Stone tools have distinctive morphologies that reflect the cognitive abilities and the development of technological skills during the Pleistocene. In Africa, LCTs made from large flakes and handaxes from large flakes and pebbles and chunks became part of Palaeolithic technology during the Early Pleistocene about 1,5 My ago. However, until recently, in Europe this change was not documented at a larger scale until the Middle Pleistocene. This especially holds true for higher latitudes beyond the 45th parallel north.
According to these data some researchers argue for the possibility of an independent invention of the handaxe in northwestern Europe during MIS 13, because the Million year’s gap between African bifaces and those of N/W-Europa cannot be easily overbridged.
Anyhow, Bifaces already appeared in the Middle Loire Basin in the interval between 700 and 600 k.a. , and then continuously from 400 k.a. onwards. Rich ensembles with LCTs were detected in situ at the “La Noira” site in the middle Cher valley. At La Noira eight sediment samples were dated by the electron spin resonance (ESR) method and the weighted average age obtained for the fluvial sands overlying the slope deposits is 665±55 k.a. La Noira is the oldest evidence of Acheulean presence in north-western Europe and attests to the possibility of pioneering phases of Acheulean settlement which would have taken place on a Mode 1-type substratum as early as 700 k.a.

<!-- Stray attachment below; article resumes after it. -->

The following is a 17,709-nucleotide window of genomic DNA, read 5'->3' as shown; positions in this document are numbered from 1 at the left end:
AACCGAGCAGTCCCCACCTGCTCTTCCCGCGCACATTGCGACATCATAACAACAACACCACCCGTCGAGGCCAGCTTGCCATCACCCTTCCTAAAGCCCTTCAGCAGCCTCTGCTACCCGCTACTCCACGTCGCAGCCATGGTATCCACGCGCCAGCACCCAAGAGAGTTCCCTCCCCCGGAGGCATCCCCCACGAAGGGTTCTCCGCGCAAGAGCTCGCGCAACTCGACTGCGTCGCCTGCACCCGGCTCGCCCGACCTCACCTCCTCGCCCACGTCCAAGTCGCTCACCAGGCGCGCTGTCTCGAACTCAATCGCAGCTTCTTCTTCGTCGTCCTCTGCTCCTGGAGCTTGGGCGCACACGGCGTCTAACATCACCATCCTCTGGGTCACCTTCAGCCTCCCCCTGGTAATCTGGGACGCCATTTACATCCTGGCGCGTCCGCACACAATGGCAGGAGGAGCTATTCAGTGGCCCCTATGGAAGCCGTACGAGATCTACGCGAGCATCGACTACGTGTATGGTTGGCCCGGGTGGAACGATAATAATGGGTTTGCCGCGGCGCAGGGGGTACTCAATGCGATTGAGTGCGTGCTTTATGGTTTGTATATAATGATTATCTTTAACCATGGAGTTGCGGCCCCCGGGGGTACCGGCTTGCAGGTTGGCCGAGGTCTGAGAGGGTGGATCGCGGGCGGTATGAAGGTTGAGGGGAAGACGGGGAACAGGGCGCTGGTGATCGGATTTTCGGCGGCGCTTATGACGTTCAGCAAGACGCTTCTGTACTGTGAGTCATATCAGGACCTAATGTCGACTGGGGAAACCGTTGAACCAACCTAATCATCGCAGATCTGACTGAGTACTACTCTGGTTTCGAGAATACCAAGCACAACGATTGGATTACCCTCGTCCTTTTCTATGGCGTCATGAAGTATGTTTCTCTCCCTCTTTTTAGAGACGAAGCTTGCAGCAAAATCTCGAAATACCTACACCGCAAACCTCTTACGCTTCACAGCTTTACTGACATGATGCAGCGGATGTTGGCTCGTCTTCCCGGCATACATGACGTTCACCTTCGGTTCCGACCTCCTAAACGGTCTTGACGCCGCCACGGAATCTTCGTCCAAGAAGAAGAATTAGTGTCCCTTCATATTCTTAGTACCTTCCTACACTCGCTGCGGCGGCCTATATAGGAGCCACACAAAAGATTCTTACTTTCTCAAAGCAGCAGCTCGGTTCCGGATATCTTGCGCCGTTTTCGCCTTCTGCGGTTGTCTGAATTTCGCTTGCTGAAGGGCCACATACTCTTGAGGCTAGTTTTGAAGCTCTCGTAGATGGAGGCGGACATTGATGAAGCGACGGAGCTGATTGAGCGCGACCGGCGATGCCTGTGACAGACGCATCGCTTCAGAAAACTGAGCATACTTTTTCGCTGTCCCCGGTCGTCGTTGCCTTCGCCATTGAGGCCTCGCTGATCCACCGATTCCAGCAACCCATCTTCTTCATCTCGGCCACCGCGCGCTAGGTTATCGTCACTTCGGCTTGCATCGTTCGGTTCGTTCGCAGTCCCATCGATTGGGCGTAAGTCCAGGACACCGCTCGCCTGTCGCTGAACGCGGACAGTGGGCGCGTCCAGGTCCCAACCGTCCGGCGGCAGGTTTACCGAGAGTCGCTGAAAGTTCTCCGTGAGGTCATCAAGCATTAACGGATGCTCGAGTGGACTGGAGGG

Heading to the South of Europe, sites with even older Handaxes were recently detected:
The Barranc de la Boella site in Spain has yielded a set of LCT lithic assemblages in unit II that suggests that the Acheulian technological tradition was present in S-Europe around 960–781 k.a. ago. Early handaxes also also said to come from Murcia (Southern Spain), dated mainy by magnetostratigraphic and geochronological methods, between 900-780 k.a. BP, synchronous with Mode II industries at Casablanca- but these data are debated.
Early Iberian Acheulian findings suggest transit from Africa to Gibraltar though periods of low sea level. This hypothesis is strengthened by the presence of large flake-cleavers on both sides of the Mediterranean. Flake-cleavers in Spain and southwestern France (including the site of Arago, levels P and Q) are considered as African features. Highly probable that the bearers of earlier Mode I industries of Europa entered via another route….